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Press Release 00/32


Rome, 2 June -- World Environment Day has a particular resonance for FAO because our land and water environment and its protection and conservation is vital to every area of the Organization's activity: be it agriculture, forestry or fisheries.

Only through sustainable rural development and by developing sustainable ways of using natural resources will it be possible to meet the challenge to provide food security for the world's hungry millions: 790 million in the developing countries.

A particular challenge for the new millennium is that sources of growth in agricultural production, needed to meet the needs of a growing world population, have to undergo a fundamental change. The past pattern of expanding areas of land in use is already reaching its limits. About 80 percent of agricultural production growth will now have to come from sustainable intensification. Mechanisms for practical adoption by farmers of existing technologies, followed by substantial agricultural research, will be needed to make this shift economically attractive and environmentally friendly.

And growth in agricultural output will have to be achieved against a background of increasing scarcity of fresh water. Already agriculture is the greatest consumer of this previous resource, taking almost 70% of available water. FAO believes in a future in which agriculture and other activities are carried out in harmony with the environment, with clean water in streams, lakes and aquifers, surrounded by and integrated with healthy natural ecosystems.

Successful management of water is vital to development. In Africa, for example, only 8% of arable land is irrigated. This is a massive constraint to growth. It was identified decades ago, but the solution chosen then - large costly infrastructures of dams and major schemes - was not the answer. What was required, and is still required, is manageable, environmentally friendly, small-scale water harvesting, irrigation and drainage schemes that poor rural communities can construct and maintain themselves. That is what FAO is concentrating on in its Special Programme for Food Security, being implemented in 60 countries around the world.

In this new millennium, resolving conflicts about land use is going to be essential to the development of sustainable agriculture and a lasting solution to hunger. Action is also urgently needed to reverse the degradation of agricultural land and declining soil fertility. If investment is not made in land rehabilitation and conservation today, the cost of doing so tomorrow will be much greater.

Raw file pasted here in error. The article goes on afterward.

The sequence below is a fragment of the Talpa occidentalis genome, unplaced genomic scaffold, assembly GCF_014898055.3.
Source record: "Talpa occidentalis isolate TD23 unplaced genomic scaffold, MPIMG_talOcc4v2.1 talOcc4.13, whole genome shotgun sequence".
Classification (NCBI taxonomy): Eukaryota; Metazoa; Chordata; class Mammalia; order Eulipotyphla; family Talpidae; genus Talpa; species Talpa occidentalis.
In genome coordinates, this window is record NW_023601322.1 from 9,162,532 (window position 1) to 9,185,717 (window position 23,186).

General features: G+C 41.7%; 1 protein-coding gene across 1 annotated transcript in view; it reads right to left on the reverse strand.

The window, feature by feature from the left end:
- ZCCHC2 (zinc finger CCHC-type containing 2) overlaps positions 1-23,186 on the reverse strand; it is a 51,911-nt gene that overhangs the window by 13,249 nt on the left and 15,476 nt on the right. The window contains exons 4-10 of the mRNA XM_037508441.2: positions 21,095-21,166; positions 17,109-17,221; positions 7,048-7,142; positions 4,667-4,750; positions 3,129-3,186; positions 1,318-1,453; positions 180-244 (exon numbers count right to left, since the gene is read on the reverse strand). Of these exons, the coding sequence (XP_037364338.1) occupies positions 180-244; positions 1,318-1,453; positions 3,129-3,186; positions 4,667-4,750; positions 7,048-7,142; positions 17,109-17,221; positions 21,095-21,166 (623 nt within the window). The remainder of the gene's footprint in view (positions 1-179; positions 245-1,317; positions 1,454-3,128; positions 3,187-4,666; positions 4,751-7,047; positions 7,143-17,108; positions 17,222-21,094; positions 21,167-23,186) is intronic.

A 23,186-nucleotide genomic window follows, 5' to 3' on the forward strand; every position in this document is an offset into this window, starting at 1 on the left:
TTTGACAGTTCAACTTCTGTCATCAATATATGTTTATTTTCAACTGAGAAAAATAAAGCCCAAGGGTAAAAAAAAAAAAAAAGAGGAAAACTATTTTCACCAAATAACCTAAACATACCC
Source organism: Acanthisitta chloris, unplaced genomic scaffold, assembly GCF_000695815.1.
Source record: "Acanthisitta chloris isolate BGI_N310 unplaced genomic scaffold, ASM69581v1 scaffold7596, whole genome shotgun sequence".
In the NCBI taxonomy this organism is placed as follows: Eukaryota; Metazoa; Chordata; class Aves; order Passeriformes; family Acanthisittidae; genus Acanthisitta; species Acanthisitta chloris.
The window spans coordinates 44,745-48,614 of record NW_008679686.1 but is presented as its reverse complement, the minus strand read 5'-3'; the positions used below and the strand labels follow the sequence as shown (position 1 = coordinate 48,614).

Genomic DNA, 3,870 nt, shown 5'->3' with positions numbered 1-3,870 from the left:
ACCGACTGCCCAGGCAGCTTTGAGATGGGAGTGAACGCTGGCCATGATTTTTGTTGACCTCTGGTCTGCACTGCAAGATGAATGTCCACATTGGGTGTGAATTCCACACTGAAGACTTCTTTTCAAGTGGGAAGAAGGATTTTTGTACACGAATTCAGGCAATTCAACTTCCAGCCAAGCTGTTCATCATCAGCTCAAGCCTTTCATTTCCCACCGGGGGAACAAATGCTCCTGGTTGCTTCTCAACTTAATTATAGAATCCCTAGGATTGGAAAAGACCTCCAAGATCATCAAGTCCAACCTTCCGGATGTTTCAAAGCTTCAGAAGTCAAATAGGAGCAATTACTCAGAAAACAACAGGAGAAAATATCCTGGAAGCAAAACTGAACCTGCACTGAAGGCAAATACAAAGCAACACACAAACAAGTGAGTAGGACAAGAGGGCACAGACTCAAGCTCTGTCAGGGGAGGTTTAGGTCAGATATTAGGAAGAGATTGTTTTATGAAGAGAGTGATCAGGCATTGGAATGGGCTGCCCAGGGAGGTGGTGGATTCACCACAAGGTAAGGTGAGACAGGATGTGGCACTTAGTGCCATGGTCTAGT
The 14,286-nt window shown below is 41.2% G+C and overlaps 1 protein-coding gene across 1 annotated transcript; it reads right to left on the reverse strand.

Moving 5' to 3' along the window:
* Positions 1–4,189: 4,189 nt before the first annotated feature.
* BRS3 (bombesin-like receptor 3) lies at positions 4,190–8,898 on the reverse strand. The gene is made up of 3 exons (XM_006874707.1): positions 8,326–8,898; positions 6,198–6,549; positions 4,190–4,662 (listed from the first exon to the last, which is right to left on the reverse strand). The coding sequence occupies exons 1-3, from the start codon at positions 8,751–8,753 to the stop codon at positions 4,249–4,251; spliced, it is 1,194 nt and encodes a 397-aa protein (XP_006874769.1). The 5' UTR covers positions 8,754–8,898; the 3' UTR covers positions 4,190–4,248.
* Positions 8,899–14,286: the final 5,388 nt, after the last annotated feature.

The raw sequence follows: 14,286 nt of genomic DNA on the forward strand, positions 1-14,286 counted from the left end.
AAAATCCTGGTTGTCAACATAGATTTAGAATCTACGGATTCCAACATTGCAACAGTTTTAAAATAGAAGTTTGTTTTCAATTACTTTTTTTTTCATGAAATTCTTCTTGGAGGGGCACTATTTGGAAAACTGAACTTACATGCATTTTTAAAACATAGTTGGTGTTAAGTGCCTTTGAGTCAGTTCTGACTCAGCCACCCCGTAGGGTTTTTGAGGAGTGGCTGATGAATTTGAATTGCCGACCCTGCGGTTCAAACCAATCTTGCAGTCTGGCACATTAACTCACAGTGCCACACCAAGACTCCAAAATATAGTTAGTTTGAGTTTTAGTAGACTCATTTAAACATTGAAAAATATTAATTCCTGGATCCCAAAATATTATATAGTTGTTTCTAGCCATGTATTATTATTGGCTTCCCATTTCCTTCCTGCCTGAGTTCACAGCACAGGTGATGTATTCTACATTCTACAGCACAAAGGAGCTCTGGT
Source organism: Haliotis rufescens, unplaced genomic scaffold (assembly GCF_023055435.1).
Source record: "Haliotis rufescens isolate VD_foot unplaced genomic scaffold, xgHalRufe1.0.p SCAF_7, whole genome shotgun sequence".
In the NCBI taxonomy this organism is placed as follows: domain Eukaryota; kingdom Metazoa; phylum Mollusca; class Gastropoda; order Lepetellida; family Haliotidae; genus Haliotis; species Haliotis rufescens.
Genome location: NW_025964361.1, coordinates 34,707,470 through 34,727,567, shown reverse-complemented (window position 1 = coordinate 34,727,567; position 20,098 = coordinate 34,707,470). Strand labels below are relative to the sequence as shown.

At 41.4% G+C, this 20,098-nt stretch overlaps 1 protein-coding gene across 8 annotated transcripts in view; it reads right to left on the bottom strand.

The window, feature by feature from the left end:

Around the world, there are encouraging signs of progress. For the first time in a millennium, more trees are being planted than cut down. There has been good progress in institutional development in the area of plant and animal genetic resources. Many countries have launched integrated pest management programmes to cut the amounts of chemical pesticides they use.

Increasingly countries are adopting FAO's Code of Conduct for Responsible Fisheries. Fisheries, including aquaculture, provide a vital source of food, employment, recreation, trade and economic well-being for people throughout the world, both for present and future generations and should be conducted in a responsible manner. The Code sets out principles and international standards of behaviour for responsible practices with a view to ensuring the effective conservation, management and development of living aquatic resources, with due respect for the ecosystem and biodiversity.

The FAO Forestry Programme addresses one of the most important, complex and controversial issues of modern times - how to use trees, forests and related resources to improve people's economic, environmental, social and cultural conditions while ensuring that the resource is conserved to meet the needs of future generations.

Overall, there is a growing awareness among both developed and developing countries and economies in transition, of the need to integrate environmental concerns in agricultural, forestry and fishery policies. It is a trend that FAO will continue to encourage.


For more information please contact:

Nick Parsons
Chief, Media Relations Branch
tel: 39 06 57053276, e-mail: [email protected]

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